Dharma Topic: Nurturing Compassion

Dharma Topic: Nurturing Compassion

Discussion date: Thu, Oct 06, 2005 at our weekly Thursday evening practice

Dear Still Water Friends,

Last week Thich Nhat Hanh offered a retreat at Deer Park inEscondido, California, on the theme: Liberty, Responsibility, and the Pursuitof Happiness.

This Thursday, October 6, Still Water will bring the DeerPark retreat to Silver Spring. After our meditation period, we will watch asegment from a Question and Answer in which Thay talks to a young man whosebrother is on his way to Iraq as a Marine. Also, four Still Water friends whowere at the retreat (Joseph Byrne, Peter Cook, Patti Murphy, and MitchellRatner) will share their experiences and insight.

Below is a related excerpt from Thich Nhat Hanh’s new book: Calmingthe Fearful Mind.

Additionally, this Thursday is a first Thursday and we willhave our Still Water Orientation starting at 6:30 pm. If you have questionsabout Still Water or about the basic mindfulness practices of breathing,sitting, and walking, please come. Experienced practitioners are also encouragedto attend to share their insights.

Following our recent first Thursday tradition, the firstmeditation period will include a guided meditation and we will have a briefexplanation of walking meditation.

The best times to join us this Thursday are:

  • For the Orientation at 6:30;

  • Just before the first sitting at 7 pm;

  • At 7:25, at the beginning of walking meditation; or,

  • At 7:35, at the beginning of the second sitting.

(To allow others to maintain concentration and continuity,we ask that practitioners not enter during the walking meditation.)

Hope to see you,

Mitchell Ratner
Senior Teacher


DEFENDING OURSELVES WITHOUT VIOLENCE (From Thich Nhat Hanh, Calmingthe Fearful Mind: A Zen Response to Terrorism (Berkeley, California:Parallax Press, 2005), pp. 32-34.)

There are many other ways to defend ourselves: throughdiplomatic foreign policy, forming alliances with other countries, humanitarianassistance. These are all approaches motivated by the wisdom of interbeing. Whenwe use these approaches to resolve conflicts, the army doesn’t have to do much.They can serve the people by building bridges and roads and mediating smallconflicts. This is not idealistic thinking; armies have worked this way in thepast. With good foreign policy, the army will not have to fight.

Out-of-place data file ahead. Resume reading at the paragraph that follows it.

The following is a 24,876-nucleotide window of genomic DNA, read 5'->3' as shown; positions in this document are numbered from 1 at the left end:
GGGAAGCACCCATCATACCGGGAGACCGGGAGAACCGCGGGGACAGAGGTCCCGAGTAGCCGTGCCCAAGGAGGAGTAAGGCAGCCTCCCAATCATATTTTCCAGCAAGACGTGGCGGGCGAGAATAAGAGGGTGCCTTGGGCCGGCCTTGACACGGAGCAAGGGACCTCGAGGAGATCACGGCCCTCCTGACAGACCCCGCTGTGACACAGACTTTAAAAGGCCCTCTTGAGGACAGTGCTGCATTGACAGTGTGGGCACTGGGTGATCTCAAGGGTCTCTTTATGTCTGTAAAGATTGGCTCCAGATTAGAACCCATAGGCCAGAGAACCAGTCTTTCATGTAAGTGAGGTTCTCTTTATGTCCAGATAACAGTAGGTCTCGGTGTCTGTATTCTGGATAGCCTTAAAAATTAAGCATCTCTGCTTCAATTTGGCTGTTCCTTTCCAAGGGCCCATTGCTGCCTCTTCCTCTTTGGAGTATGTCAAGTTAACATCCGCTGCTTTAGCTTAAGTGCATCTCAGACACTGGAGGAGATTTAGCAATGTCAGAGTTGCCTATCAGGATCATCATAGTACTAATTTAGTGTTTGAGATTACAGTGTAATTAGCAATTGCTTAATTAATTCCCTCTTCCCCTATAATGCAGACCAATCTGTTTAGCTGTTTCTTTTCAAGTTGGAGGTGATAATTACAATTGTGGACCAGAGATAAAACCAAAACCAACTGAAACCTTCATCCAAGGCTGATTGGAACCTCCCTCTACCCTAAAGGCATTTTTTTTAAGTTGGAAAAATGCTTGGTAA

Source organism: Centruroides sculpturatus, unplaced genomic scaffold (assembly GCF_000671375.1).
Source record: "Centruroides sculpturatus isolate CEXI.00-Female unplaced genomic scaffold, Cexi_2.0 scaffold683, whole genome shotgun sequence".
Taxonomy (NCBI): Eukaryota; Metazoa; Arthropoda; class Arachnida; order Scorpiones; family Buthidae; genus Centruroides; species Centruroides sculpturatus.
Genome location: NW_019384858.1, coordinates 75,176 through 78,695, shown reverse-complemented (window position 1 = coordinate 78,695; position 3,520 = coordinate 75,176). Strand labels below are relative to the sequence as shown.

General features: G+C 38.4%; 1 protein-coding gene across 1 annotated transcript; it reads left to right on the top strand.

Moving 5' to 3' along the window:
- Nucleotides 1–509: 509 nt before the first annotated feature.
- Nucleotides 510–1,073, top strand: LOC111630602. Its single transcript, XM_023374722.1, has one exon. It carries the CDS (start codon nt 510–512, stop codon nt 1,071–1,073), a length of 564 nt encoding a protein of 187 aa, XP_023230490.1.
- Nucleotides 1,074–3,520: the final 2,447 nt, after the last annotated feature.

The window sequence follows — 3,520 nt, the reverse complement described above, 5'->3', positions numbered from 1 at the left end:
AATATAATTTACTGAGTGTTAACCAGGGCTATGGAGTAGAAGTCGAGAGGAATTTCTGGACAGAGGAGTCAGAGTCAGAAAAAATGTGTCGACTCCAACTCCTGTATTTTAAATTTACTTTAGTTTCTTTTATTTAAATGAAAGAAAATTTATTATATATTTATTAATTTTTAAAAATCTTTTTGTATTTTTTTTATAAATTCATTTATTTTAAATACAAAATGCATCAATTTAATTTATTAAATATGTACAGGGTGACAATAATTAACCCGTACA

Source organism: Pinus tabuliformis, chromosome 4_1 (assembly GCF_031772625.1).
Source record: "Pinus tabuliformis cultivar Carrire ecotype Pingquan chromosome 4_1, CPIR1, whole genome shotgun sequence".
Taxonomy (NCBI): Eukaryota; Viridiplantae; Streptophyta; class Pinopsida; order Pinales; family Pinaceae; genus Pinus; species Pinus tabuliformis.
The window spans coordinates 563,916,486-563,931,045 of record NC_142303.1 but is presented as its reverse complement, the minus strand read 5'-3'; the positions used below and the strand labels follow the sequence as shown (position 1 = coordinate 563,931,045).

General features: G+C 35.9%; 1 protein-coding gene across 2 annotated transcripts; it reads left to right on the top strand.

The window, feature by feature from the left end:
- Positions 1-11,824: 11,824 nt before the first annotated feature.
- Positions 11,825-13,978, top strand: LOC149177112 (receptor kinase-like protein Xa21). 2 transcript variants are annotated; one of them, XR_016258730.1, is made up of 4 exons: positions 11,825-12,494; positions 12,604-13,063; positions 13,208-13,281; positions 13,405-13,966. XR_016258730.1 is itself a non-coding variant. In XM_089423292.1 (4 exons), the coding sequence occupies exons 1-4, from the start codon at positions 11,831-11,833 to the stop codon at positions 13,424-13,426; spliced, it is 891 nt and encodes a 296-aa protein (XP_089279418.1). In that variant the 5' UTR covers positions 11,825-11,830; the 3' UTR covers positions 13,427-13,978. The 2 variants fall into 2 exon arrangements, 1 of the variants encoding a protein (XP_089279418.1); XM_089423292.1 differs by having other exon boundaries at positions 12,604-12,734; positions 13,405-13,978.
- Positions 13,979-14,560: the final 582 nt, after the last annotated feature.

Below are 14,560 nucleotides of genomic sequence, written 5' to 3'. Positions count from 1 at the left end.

Of course, when a country is invaded, the army should resistand defend the people. It is also sometimes necessary for other countries tohelp a country that is being invaded. But that is quite different from attackingother countries out of national interest. The only really necessary andappropriate circumstance under which an army should resort to violence is tophysically defend itself or an ally from a direct invasion. And even in thiscase, much suffering will result.

Military action can be compassionate, but the compassionmust be real compassion. If compassion is only a screen masking anger and fear,it is useless. It upsets me that former generations have committed the samemistakes and yet we don’t learn from them. We haven’t learned enough from thewar in Vietnam. There were so many atrocities committed there. So many innocentpeople were tortured and killed because they were perceived as either”communist” or “anticommunist.”

Mindfulness has so many layers. When we kill because wethink that the other person is evil and that killing them will bring peace, weare not practicing Right Mindfulness. If we are mindful, we will see beyond thepresent situation to the root and the future consequences of our act in thatmoment. If we are truly mindful, other insights will arise: “This person Iwant to kill is a living being. Is there any chance for him to behave better andchange his present, harmful state of mind? Maybe I have a wrong perception andone day I will see that he is just a victim of misunderstanding, and not reallythe evil person I think he is.” Mindfulness can help a soldier to see thathe may just be an instrument for killing being used by his government.

A general who is mindful of his actions is capable oflooking deeply. He may not need to use weapons. He will see that there are manyways to deter the opposite side and he will exhaust all other means beforeresorting to violence. When nothing else works, he may use violence, but out ofcompassion, not out of anger.

Discussion Date: Thu, Oct 06, 2005


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